I'd either stick to ⅛" max for that class MIG and use stick for the heavier stuff or buy a more capable MIG machine.

    Leave a comment:


  • nickel-city-fab
    replied
    Can't remember the last time I used something with fixed taps, or less than 035 wire.
    I think the 120-V MIG's are ideal for auto work because it tends to be all short beads, stop-start welding.
    Did my buddy's entire truck cab with one (Hobart 140) no issues at all.
    You never actually run into the duty cycle except with the very cheapest machines.
    Everlast isn't one of those, their quality is good for the price and they aren't exactly an unknown startup any more.

    Leave a comment:


  • J Tiers
    replied
    Yes... the "cycling off" was duty cycle limited shutoff, based on temperature. It would have to cool down before it would do any welding.

    As it heats up, resistance of the wire increases, so the current probably decreases somewhat. That clearly is not a change in a helpful direction. the reduction in amps also has some increase of dissipation per amp due to resistance. That is calculable, but I don't feel like deriving it right now, so I am not sure if it is a "win" or a "loss" as far as duty cycle.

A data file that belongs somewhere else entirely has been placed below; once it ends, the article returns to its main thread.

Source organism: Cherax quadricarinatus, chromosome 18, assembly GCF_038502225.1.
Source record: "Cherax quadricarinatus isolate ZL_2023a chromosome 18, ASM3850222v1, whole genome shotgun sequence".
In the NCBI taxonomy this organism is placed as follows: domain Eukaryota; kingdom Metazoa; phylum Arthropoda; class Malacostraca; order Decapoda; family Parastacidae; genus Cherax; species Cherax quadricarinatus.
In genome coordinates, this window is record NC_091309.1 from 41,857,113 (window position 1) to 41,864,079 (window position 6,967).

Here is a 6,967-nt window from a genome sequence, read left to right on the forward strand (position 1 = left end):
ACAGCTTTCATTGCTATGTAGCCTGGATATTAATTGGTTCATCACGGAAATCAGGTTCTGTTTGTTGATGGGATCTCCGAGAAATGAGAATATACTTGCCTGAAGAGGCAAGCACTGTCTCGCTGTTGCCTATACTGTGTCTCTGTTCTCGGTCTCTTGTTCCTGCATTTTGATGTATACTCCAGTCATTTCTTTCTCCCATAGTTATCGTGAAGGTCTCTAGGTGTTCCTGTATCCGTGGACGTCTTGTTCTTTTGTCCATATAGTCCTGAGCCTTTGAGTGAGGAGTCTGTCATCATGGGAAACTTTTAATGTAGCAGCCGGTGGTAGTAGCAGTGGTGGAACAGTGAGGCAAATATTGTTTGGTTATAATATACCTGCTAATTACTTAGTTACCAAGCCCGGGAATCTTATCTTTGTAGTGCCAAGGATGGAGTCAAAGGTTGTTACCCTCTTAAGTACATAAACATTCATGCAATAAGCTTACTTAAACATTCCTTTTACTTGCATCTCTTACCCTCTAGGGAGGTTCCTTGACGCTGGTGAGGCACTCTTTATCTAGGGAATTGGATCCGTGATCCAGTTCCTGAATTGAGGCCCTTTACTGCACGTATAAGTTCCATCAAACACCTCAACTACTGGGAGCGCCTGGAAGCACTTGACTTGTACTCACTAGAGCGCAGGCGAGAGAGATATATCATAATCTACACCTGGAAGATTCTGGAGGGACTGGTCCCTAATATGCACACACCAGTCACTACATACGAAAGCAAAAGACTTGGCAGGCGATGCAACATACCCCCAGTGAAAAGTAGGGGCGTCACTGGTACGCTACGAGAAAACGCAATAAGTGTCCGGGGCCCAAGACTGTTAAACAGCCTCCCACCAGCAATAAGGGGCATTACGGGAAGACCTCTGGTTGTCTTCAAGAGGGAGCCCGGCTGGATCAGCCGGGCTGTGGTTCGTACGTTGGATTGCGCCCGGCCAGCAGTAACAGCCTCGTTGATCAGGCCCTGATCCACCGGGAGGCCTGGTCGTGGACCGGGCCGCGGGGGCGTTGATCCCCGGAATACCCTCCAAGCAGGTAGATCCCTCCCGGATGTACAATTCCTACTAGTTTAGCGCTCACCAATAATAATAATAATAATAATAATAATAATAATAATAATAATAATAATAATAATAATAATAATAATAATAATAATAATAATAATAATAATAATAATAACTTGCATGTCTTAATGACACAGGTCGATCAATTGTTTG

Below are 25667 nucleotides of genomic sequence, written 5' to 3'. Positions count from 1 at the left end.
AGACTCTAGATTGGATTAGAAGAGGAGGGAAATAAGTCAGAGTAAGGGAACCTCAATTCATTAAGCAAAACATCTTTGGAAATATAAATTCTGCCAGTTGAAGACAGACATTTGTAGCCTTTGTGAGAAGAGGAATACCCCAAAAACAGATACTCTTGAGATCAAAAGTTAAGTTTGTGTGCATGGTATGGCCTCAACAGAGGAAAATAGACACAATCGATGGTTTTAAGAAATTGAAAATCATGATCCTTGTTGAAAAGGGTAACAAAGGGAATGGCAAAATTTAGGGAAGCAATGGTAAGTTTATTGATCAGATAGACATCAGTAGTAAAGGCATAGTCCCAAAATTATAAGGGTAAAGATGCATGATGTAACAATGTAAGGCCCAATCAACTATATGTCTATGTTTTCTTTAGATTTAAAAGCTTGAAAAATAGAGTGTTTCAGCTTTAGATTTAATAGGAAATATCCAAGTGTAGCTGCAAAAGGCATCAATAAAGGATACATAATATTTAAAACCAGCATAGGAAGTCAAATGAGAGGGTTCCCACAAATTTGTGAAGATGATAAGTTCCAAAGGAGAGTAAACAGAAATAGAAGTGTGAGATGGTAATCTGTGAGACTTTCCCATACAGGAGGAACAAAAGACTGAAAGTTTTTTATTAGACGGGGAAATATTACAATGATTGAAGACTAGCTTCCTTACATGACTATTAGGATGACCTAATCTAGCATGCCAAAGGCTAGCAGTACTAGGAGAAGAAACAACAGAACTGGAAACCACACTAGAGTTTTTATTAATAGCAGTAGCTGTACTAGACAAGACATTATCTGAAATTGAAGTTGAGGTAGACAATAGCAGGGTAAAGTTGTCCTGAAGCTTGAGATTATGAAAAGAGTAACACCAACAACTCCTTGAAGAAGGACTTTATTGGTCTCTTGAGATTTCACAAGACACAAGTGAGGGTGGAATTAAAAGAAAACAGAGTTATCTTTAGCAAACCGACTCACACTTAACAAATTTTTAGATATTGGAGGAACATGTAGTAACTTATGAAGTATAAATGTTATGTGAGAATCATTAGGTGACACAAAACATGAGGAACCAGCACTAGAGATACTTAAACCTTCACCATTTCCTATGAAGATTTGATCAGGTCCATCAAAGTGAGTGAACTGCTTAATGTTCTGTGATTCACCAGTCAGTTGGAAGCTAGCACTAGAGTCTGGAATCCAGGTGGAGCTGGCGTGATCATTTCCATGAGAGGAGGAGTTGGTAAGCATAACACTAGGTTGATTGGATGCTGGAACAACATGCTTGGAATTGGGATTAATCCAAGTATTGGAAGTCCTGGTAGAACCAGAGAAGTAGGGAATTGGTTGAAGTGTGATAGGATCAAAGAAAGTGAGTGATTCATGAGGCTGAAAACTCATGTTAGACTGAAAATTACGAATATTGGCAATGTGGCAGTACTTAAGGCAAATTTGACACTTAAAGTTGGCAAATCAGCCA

The one I used was remarkably stupidly made. It was a Lincoln. When it duty cycled off, THE FAN WAS ALSO TURNED OFF!

    Talk about stupid.... the fan would cool it down so that it would not be off so long. But it got shut off by the temp sensor.

    The other hidden gotcha in those units is that the overtemp sensor will turn back on way above room temperature. So, the next time it starts, it has a lot less heating before it shuts off again.

    If it went 2 minutes the first time, it may go 45 seconds the second and all future tries, until you let it cool down all the way. So you get one shot at it, with a long cool-down before you can give it another meaningful try.